Golf's top clubs, resorts are upping their menu games

Members, guests are seeking more from their experiences and food goes a long way toward that goal

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Pumpkin swordfish with strawberry and mango vinaigrette and wilted arugula by Christopher Park of Wycliffe Golf and Country Club.

It’s a brave new world of dining out there as the nation’s top golf resorts invest in new, diverse dining options — and smaller clubs should take heed, a culinary expert says.

Resorts like Pinehurst, Bandon Dunes, The Greenbrier and Sand Valley have recently plowed millions of dollars into new restaurants and new menu concepts, often with an emphasis on locally sourced ingredients.

And it’s not just fine dining. Fast-casual and grab-and-go are in the mix as resorts strive to offer guests multiple options over the course of a stay.

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Diana DeLucia

Diana DeLucia, founder and editor of Golf Kitchen magazine, a quarterly publication devoted to the practice of the culinary arts at the world’s top golf clubs, said the golf world was caught flat-footed coming out of the COVID-19 pandemic and is racing to catch up with demand for better food.

Gen-Xers and Millennials who took up the game during the pandemic and joined golf clubs as it ended, they brought with them a desire for more varied, often healthier menus. “The younger people are going to have more demands of better food than the older people,” DeLucia says.

“They [golf clubs] were starting to wake up, and they knew, ‘Okay, we have to start building new kitchens and we have to start getting better culinary teams. It's not just about the game of golf anymore, it's got to be the full package.”

The generational shift has also meant that younger golf tourists are demanding more from the kitchens of top-line golf resorts.

Ed Doyle, the top food and beverage executive of Troon Golf, which operates more than 800 golf facilities around the world, agrees. Diversity in food and beverage offerings is increasingly important.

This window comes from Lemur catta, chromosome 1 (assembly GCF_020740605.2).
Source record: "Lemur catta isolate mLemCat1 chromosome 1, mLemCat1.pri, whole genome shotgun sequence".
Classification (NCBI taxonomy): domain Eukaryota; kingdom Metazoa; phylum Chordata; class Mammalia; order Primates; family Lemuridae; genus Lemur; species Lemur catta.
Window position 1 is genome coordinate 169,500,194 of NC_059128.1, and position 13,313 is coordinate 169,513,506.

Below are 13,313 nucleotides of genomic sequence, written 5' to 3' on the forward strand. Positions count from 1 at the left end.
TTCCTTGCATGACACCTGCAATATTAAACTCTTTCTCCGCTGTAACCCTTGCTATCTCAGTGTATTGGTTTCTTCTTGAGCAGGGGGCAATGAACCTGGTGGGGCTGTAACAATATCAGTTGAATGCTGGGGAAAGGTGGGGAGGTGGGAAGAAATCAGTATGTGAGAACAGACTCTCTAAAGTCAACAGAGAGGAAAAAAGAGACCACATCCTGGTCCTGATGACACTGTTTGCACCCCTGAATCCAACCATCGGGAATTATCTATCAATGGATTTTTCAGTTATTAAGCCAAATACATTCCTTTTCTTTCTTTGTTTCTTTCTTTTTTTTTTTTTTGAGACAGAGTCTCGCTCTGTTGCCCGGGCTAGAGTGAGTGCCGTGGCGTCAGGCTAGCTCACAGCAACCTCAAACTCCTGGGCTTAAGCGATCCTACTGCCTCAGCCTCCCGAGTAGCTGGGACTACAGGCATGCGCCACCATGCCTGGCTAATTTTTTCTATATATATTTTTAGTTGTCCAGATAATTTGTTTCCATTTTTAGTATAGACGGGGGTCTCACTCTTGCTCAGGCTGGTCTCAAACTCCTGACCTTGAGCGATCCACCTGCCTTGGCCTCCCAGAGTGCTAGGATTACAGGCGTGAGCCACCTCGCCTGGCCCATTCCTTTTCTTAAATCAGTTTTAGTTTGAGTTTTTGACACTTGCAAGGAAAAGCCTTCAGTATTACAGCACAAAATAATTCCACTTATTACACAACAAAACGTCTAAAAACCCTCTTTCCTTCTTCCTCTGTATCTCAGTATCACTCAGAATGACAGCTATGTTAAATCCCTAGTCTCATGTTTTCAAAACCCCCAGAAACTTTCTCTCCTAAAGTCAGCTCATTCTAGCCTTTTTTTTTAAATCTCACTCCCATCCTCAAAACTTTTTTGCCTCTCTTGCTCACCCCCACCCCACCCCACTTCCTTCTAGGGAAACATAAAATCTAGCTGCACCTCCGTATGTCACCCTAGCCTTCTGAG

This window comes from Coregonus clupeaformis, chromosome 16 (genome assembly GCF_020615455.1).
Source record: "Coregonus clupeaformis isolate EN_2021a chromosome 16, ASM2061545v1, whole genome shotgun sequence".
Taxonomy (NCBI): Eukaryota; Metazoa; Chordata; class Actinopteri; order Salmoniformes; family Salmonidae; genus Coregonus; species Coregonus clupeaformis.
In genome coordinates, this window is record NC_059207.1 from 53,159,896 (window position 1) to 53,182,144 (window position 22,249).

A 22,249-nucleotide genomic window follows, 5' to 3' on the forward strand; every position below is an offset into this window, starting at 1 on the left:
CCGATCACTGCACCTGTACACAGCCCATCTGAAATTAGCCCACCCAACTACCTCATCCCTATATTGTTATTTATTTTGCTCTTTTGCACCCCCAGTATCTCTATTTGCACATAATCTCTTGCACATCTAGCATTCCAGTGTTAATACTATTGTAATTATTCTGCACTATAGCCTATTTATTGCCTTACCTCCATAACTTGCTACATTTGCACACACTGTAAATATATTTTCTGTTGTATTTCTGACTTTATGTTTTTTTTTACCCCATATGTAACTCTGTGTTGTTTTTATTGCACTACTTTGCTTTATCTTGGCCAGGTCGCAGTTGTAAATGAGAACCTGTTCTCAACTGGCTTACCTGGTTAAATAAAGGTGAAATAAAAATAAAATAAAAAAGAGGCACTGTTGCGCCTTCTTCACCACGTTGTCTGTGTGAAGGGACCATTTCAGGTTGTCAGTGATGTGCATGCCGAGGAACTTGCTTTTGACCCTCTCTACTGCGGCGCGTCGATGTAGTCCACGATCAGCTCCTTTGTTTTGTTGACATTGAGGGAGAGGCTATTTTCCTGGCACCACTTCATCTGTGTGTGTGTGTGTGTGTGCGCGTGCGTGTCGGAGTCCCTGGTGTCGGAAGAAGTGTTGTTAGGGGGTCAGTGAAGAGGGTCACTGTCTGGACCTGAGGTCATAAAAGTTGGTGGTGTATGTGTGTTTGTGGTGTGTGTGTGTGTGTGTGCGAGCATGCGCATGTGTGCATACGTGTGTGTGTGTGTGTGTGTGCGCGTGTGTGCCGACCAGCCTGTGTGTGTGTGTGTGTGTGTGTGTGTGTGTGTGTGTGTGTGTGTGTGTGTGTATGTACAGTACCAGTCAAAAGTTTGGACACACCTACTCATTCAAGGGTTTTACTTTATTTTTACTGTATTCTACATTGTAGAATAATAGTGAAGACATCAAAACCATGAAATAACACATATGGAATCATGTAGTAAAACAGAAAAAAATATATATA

“The modern consumer is consistently seeking value, but not always from the perspective of price point,” says Doyle, who is president of RealFood, Hospitality, Strategy and Design, a Troon company. “They are relying on us, their favorite clubs and resorts, to offer food and beverage experiences that mirror their lifestyles, which are busy, scheduled, and multi-faceted.”

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Thierry Debailleul

Pinehurst Resort, host of the 2024 U.S. Open, is adding its eighth sit-down dining venue and executive chef Thierry Debailleul, who oversees 220 food-and-beverage employees, said when he joined the resort 15 years ago, his department’s budget was $25 million. Now, it’s $50 million. Even adjusted for inflation, that represents a 40% increase.

“Increasingly, guests want choices,” Debailleul says.

Doyle, who describes his company’s approach to dining as “ease, consistency and multi-dimensional,” paraphrased a hospitality adage: One bad meal can ruin an otherwise exceptional stay. “In the end, the hospitality experiences we deliver determine whether people will come or go in the future,” he said.

The most dramatic example of a change in a property’s approach to dining to meet consumer demand can be seen at Oregon’s Bandon Dunes Resort, which just opened its ninth restaurant, The Ghost Tree Grill in October. When it debuted as a walking-only golf resort in 1999, its non-golf amenities were spartan, even ascetic.

“Golf here is what is so well known and world renowned, and such a spectacular experience,” says Rory Butts, Bandon Dunes’s executive chef. “My goal is to have the food and beverage be on the same plane as that.

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Bandon Dunes Resort Executive Chef Rory Butts.

 “There are those guests that we just feed to give them nourishment and good healthy meals to give them fuel to play golf. and then there are those who are looking for the real experience within the food and beverage.”

One resort that emphasized diverse and quality cuisine decades ago is Destination Kohler in Wisconsin, which enjoys a reputation as a “foodie” destination on par with its reputation for championship golf.

In late October, Kohler, which has seven restaurants, held the 22nd Kohler Food & Wine Festival. Headliner Martha Stewart joined a lineup of seven other celebrity chefs for a four-day weekend of cooking demonstrations. The event sold out within days when tickets went on sale in July.

In fact, diversity in dining options is practically essential these days. Pinehurst boasts 12 dining options, ranging from the simplistic Market to restaurants like the Pinehurst Brewing Company and the recently acquired Villaggio Ristorante in The Magnolia Inn to the more formal Carolina Dining Room.